That's true even if you're doing a small-scale DIY project like retiling your patio or installing new bathroom fixtures in your bathroom. You may not be paying a contractor, but the cost of materials can certainly set you back.
Smart shopping can save you plenty. And if you need financing for the project, there are ways to borrow a bit of cash that won't leave you hamstrung by high-interest debt.
Here are a few tips for sprucing up your digs without emptying your pockets.
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If you think your project is going to cost more than you've got on hand, you'll need to find some ways to borrow cash. Depending on your credit rating, a new credit card might be a good way to do so, says John Kiernan, a senior analyst at credit-card comparison site CardHub.
"The current credit card landscape lends itself" to summer fix-up projects, he says. "We're seeing issuers roll out especially attractive offers in terms of perks for people with a really good credit rating."
Those offers often involve 0% interest on all purchases within the first several months, giving you plenty of time to pay back what you spent on fixtures and fittings without racking up additional charges. The Citi Diamond Preferred Card, for instance, offers 0% interest for the first 18 months. If you've got average credit, he recommends the Capital One Classic Platinum, which has a 0% introductory APR through April 2014.
Some rewards cards also offer bonus cash-back in the home improvement category. The Discover It card, for instance, is currently granting you 5% cash back on up to $1,500 spent at home improvement stores. The bad news? That's for the quarter ending June 30, so if you're planning a project for the Fourth of July weekend, you'd better act fast.
...But Don't Finance it Like This
We'll reiterate a warning we've given before: Be very careful of deferred financing plans offered by store credit cards. Both Home Depot (HD) and Lowe's (LOW) offer cards that feature 0% financing for six months on purchases over $299; that means that if you get one of these cards and put a few hundred bucks on it, you can pay it off over the course of the next six months without paying a dime of interest. In that sense, they're similar to cards with 0% introductory financing, like the Citi Diamond Preferred.
But the big difference is that if you haven't paid it off by the end of the introductory period, you don't just start paying interest on the unpaid balance, as you would on an ordinary card. Instead, you're hit with retroactive interest: As Lowe's explains in the fine print, "Interest will be charged to your account from the purchase date if the promotional purchase is not paid in full within 6 months."
Getting charged six months' worth of interest is going to sting, so only take this offer if you're 100 percent sure you can pay it off within six months.
Shop Around, and Don't Buy New...
It's tempting to begin and end your search at the home improvement superstore -- between Sears, Lowe's and Home Depot, you're sure to find anything you need.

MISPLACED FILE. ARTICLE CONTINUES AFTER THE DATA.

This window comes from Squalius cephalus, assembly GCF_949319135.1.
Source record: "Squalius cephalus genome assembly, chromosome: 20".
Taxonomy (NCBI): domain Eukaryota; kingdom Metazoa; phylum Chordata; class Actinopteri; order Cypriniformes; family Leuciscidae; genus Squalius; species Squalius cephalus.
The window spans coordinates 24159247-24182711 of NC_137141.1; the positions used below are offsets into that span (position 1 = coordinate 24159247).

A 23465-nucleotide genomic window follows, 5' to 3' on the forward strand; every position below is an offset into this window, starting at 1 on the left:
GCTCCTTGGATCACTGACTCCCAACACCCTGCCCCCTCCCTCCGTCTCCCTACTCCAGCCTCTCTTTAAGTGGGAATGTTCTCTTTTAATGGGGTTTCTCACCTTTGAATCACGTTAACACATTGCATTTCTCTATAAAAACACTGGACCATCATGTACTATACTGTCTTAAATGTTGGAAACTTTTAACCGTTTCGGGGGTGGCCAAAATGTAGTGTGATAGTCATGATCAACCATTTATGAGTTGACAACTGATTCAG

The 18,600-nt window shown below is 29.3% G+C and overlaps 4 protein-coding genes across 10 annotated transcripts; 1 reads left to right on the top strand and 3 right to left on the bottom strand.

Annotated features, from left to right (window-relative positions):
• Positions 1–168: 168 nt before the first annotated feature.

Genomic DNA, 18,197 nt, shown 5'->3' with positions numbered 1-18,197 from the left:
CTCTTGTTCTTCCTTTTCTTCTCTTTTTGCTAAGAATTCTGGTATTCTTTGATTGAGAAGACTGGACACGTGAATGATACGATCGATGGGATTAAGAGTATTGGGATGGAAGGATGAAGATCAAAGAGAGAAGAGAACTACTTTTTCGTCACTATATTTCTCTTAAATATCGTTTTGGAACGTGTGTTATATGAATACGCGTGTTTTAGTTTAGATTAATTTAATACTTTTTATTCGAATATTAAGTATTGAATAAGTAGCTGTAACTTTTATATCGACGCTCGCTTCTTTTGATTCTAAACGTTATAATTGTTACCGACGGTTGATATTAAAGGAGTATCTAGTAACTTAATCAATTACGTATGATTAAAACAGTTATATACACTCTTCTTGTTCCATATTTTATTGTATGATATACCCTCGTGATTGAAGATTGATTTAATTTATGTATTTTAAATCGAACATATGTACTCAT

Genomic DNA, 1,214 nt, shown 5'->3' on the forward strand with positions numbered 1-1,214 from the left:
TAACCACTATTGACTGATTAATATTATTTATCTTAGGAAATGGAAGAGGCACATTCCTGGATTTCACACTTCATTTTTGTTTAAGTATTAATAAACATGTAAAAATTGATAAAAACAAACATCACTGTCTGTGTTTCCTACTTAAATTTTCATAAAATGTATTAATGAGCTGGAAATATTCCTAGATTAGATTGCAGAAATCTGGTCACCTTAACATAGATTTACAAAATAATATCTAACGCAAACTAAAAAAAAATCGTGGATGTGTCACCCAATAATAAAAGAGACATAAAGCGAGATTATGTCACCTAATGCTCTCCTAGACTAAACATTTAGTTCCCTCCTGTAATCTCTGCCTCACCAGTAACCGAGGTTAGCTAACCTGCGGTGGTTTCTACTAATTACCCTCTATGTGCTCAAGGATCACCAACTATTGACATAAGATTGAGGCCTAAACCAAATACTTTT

But don't let the glittering brand names blind you to shopping around.
Want to get some power tools? Check out Harbor Freight for deep discounts. But if you don't think you'll use that circular saw more than once, consider renting one -- this is a good guide for determining whether to rent or buy a power tool.
You also might be able to find a store in your area that sells recycled materials at a deep discount. New Jersey, for instance, has Green Demolitions, which recycles and sells luxury fixtures, appliances and other materials from demolished homes and commercial surplus. You might also looks up the Habitat for Humanity ReStore in your area for used appliances, fixtures and tools.
...Or Don't Buy at All
Hey, you know what's better than paying less? (You know the answer to this one.)
That's right: Paying nothing at all.
Free is better than cheap, and there's a surprising amount of "free" going around in the DIY world.
"I always try to get things for free before going to Lowes or Home Depot," says Melissa Massello, founder of DIY and budget living site Shoestring Magazine. "People only want to make one run to the home improvement store, so they buy more than they need."
And when they find themselves with a bunch of leftover bricks and tiles that they can't use, you may be able to benefit. Massello uses sites like Freecylce and Craigslist to find people looking to unload useful supplies.
"A lot can be done with scraps, and people have extras from projects they've already done," she says. "People are giving away bricks, rocks, compost, plants, pallets." She recounts one time when she saw someone giving away antique slate tiles that would normally cost a pretty penny per square foot.
If you're planning to start work this weekend, you might not have time to round up a bunch of free material on short notice. But if you're willing to spend some time doing your homework and monitoring Craigslist, you'll be surprised at how much free stuff you can find.
Matt Brownell is the consumer and retail reporter for DailyFinance. You can reach him at Matt.Brownell@teamaol.com, and follow him on Twitter at @Brownellorama.